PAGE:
06. Removal of a dermal-epidermal patch on the face by means of timedsurgical mixed peeling
KEYWORDS: Dermal-epidermal patches, skin hyperpigmentations, mixed peeling , resorcin. solution, timedsurgical de-epithelialisation.
Dermal-epidermal patches on the face can easily be removed by means of timedsurgical mixed peeling. This consists of pulsed timedsurgical de-epithelialisation of the skin and the subsequent application of a saturated solution of resorcin in water for 20 seconds. Treatment is carried out under local anaesthesia. De-epithelialisation is performed with the edge of the angle of the EM10 Yellow electromaniple at a power of 2 Watts in the pulsed coagulation function specifically designed for de-epithelialisation Direct Pulsed, 4/9 hundredths of a second, Coag, 2 Watts, EM 10 Yellow (bent at an angle). As the electrode skims the surface of the patch in small movements, the epidermis detaches from the dermis. Timedsurgical de-epithelialisation is carried out on the entire visible surface of the patch, extending to about 1 mm beyond it. Electrical conductivity can be improved by moistening the skin with physiological solution. Once the electrode has skimmed the entire surface of the patch and the edges have been checked, the epidermis is removed by means of the same non-activated electrode. As the epidermis is removed, the dermis appears. There is no bleeding, since the procedure is carried out above the most superficial capillary network, the capillary-papillary plexus. Following de-epithelialisation, the dermis displays several pigmented spots. The operator now checks that the area has been completely de-epithelialized. Pulsed timedsurgical de-epithelialisation enables the dermis to be kept perfectly intact. The intact dermis absorbs the saturated solution of resorcin in water uniformly. This solution is applied with a cotton-wool bud, starting from the pigmented areas. On applying the solution, frosting immediately occurs. After about 20 seconds, the resorcin solution is washed off with physiological solution. The resorcin solution is then reapplied to the most pigmented areas, and is again washed off. After treatment, the patient delicately dries the area with a paper tissue. A few hours later, a thin crust forms. This drops off spontaneously after a few days, leaving the skin slightly red. Within a few months, the patch is no longer visible.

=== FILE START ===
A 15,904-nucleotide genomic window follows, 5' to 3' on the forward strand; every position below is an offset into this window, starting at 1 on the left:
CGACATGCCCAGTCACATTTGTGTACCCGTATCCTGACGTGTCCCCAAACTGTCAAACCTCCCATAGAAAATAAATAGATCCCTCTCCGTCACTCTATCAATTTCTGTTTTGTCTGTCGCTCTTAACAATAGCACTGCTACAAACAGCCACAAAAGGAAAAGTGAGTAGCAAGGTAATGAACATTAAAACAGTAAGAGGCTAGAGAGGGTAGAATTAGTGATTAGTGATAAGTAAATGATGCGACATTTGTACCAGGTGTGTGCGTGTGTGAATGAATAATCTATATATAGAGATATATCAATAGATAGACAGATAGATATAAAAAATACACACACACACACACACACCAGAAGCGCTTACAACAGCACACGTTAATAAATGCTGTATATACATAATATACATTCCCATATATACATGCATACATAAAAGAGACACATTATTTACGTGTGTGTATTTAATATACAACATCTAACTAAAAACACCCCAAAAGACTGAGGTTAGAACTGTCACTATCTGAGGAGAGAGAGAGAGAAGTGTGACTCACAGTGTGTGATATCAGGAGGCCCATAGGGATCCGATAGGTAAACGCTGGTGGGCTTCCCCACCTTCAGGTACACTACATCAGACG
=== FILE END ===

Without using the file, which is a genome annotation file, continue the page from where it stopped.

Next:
Before and after mixed timedsurgical peeling
Capurro S. (2008) Removal of a dermal-epidermal patch on the face by means of timedsurgical mixed peeling. CRPUB Medical Video Journal. Timedsurgery section. http://www.crpub.org
How does the resorcin solution act?
The saturated solution of resorcin in water has no effect on intact skin; it acts exclusively on de-epithelialized skin. Removal of the epidermis enables the resorcin to act uniformly on the entire area. During frosting, the resorcin solution exerts a toxic effect on the melanocytes. This reduction in the number of melanocytes makes resorcin the most interesting de-pigmenting agent.
How is the patient medicated?
After washing off the resorcin solution, the operator applies a solution of Betamethasone (e.g. a vial of Betametasone). Over the next few hours, the patient will dry off the area several times until a thin crust forms; this will drop off on its own. When the crust has dropped off, the area will be slightly red; this redness will disappear within a few months. During this time, the patient will apply a zinc oxide cream in the morning and at night.
How is the saturated resorcin solution made?
A little resorcin powder is placed in a dish and dissolved in a few drops of water. When a few granules of resorcin remain undissolved on the bottom, the solution is saturated.
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